Father Matthew Memorial Church

The Father Matthew Memorial Church in Cork was built in 1832 in neo-Gothic style. The stained glass depicting the freedom fighter Daniel O’Connell is well worth seeing.

St. Canice’s Cathedral

St. Canice’s Cathedral in Kilkenny was built in the 13th century in the Gothic Early English style. The many grave monuments are especially worth seeing.

St. Mary’s Cathedral

St. Mary’s Cathedral in Limerick was built in the 12th century. It was expanded in the 15th century, so that not much of the original structure has been preserved. The choir stalls from 1490, which were carved from black oak, are particularly worth seeing.

St. Michan’s Church

The St. Michan’s Church in Dublin is said to go back to a Viking founding in 1095. The wood carvings and the organ inside the church are worth seeing.

St. Patrick´s Cathedral

At this point, according to legend, St. Patrick converted the unbelievers to Christianity. The cathedral was built in 1192. Inside is the tomb of the writer Jonathan Swift. The sacred building has the longest medieval nave in the country and also has a beautiful garden.

St. Werburgh´s Church

The St. Werburgh´s Church in Dublin was built in 1715, but in 1754 it burned down completely. In 1768 the church was rebuilt.

Glasnevin Cemetery and Museum

The Glasnevin Cemetery was opened in the Dublin district of Glasnevin in 1832 at the instigation of Daniel O’Connell (1775-1847) – an Irish politician and freedom fighter as a cemetery for Irish Catholics. O’Connell was later buried here himself. It is now the largest cemetery in Ireland with an area of around 50 hectares. In the Glasnevin Museum, which opened its doors in 2010, the work of important figures in the history of Ireland comes to life again. In 2011, the cemetery and museum received the “For Outstanding Achievement in Entertainment” award from the Themed Entertainment Association (THEA) in California/USA. The following graves are located in the cemetery:

  • Brendan Behan (1923–1964)Behan is considered one of the most important Irish playwrights and writers of the last century, he was also active as a journalist and for a long time as an IRA terrorist.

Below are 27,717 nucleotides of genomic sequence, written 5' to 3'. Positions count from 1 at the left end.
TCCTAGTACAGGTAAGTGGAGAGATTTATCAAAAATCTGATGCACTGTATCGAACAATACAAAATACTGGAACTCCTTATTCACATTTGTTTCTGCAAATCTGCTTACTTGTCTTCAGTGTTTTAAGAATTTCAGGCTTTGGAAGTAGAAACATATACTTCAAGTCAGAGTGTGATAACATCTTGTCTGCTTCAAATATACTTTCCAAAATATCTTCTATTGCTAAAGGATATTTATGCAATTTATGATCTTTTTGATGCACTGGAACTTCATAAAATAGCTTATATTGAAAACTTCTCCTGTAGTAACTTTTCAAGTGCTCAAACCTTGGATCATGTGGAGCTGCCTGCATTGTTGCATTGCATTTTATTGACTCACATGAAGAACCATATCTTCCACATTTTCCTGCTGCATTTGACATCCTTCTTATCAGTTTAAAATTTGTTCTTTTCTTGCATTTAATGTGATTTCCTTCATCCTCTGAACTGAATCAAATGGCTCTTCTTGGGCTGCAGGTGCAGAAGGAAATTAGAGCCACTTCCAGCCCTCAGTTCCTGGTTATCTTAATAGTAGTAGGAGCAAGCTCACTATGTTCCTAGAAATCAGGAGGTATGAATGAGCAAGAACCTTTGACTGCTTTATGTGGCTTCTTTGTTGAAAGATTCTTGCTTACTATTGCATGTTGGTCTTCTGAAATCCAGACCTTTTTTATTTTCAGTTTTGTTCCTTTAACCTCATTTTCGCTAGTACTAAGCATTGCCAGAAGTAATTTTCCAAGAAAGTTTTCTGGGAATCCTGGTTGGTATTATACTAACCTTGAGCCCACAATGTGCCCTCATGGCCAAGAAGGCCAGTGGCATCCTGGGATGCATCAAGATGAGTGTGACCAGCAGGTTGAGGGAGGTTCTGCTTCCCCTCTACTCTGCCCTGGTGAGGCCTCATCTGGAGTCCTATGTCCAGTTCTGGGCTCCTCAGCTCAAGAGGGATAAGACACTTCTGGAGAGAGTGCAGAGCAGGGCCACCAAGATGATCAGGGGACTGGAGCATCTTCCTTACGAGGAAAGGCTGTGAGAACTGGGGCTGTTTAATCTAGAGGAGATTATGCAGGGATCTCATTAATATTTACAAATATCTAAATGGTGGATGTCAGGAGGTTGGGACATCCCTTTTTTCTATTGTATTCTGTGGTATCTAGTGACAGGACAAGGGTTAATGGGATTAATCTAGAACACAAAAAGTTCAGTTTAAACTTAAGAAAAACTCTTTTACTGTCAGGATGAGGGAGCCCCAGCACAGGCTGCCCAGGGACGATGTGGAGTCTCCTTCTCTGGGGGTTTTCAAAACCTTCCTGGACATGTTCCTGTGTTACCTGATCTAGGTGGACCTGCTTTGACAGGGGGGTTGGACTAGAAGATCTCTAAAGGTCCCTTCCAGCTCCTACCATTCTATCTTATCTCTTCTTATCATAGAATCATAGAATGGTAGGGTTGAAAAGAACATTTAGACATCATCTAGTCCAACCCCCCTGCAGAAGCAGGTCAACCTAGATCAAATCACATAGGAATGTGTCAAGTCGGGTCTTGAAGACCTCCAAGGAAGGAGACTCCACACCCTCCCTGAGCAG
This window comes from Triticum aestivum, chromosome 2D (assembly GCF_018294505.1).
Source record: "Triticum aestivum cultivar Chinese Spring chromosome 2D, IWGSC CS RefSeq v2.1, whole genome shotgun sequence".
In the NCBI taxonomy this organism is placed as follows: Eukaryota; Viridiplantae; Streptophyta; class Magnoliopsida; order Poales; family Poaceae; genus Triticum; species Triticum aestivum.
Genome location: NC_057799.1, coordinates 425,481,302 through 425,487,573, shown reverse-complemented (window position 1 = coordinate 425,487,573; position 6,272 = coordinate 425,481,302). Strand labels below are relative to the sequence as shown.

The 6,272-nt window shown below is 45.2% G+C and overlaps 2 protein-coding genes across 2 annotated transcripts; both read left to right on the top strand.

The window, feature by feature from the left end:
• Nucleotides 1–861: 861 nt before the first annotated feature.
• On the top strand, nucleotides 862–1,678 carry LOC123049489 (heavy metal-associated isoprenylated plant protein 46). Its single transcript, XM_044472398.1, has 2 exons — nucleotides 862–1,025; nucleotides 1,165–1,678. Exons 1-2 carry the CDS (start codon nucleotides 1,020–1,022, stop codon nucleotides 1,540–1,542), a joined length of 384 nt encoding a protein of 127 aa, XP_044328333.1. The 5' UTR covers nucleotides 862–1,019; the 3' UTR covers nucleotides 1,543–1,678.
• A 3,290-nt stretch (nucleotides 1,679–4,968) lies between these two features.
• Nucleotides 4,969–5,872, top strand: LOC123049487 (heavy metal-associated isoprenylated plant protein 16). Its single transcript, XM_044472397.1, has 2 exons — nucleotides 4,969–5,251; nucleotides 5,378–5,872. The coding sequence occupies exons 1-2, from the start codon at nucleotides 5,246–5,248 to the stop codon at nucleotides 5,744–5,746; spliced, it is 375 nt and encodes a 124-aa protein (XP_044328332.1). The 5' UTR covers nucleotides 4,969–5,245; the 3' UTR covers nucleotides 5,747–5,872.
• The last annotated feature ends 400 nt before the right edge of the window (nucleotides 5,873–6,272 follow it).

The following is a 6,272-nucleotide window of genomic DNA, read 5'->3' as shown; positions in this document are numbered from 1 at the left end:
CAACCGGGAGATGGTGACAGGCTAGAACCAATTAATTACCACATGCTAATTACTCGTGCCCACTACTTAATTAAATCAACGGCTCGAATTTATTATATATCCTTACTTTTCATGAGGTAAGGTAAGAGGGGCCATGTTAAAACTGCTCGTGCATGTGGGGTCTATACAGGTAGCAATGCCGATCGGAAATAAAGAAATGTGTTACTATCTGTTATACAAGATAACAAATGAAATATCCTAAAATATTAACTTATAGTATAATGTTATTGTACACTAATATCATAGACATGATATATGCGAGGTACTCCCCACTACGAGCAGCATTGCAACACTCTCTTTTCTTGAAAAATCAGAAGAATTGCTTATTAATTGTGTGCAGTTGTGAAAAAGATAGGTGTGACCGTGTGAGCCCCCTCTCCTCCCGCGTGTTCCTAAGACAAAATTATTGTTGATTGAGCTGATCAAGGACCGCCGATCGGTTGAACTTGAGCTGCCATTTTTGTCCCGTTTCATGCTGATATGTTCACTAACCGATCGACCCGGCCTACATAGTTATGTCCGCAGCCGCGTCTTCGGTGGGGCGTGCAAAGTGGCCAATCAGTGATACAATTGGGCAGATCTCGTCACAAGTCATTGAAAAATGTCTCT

• Cathal Brugha (1874-1922)Brugha was a participant in the 1916 Easter Rising, fought in the Anglo-Irish War (1919 to July 1921) and in the Irish Civil War (June 1922 to April 1923). He was also first chairman and president of the Irish House of Commons.
  • Sir Roger David Casement (1864–1916)Casement was a British diplomat and Irish national hero. He was hanged as a traitor by the British on August 3, 1916
  • Michael Collins (1890–1922)Collins was a senior member of the IRA and one of the members of the delegation that negotiated the Anglo-Irish Treaty. On August 22, 1922, on his way back from visiting relatives, he was ambushed with his motorcade and was shot dead.
  • Charlotte Despard (1844–1939)Despard was a British writer, suffragette, and one of the first Sinn Féin activists.
  • Maud Gonne (1866–1953)The Irish revolutionary, women’s rights activist and actress, who was born in England and died in Dublin, was best known for her relationship with the Irish poet and Nobel Prize winner for literature, William Butler Yeats.
  • Luke Kelly (1940–1984)Luke Kelly was an Irish folk singer, banjo player, songwriter and co-founder of the band “The Dubliners”
  • James Fintan Lalor (1807–1849)Lalor was an Irish journalist and revolutionary. As a leading member of the so-called “Young Irelander” he played an important role in the Irish uprisings of 1848.
  • James Larkin (1874–1947)Larkin was born in Liverpool and died in Dublin. After moving from England to Ireland, he founded the Irish Transport and General Workers ‘Union, the Irish Labor Party and the Workers’ Union of Ireland there.
  • Michael MacWhite (1883–1958)MacWhite was an adventurer and later a diplomat. He studied in Denmark, worked as a newspaper correspondent and fought on the side of the Bulgarian army in the first Balkan War of 1912. In 1913 he joined the French Foreign Legion and fought on various battlefields in France, Greece and Turkey. He was wounded in Gallipoli and Macedonia.
  • Edward McCabe (1816–1885)In 1879, McCabe was named successor to Cardinal Cullen and made archbishop. In 1882 he was elevated to the rank of cardinal. He was a bitter opponent of the modernization movements in Ireland.
  • Charles Stewart Parnell (1846-1891)The politician Parnell was an important political leader in Ireland and is considered one of the most important Irish personalities of the 19th century.
  • Eamon de Valera (1882–1975)Eamon de Valera was born on October 14, 1882 in New York City and was Irish Prime Minister three times from 1932 to 1948 and then from 1951 to 1954 and from 1957 to 1959) and from 1959 to 1973 the 3. President of the Republic of Ireland.

Museums and scientific institutions

Abbey Theater

The Abbey Theater in Dublin has been Ireland’s national theater since 1904.

Galway City Museum

The Galway City Museum has exhibits on the city’s history.

Passage grave of Newgrange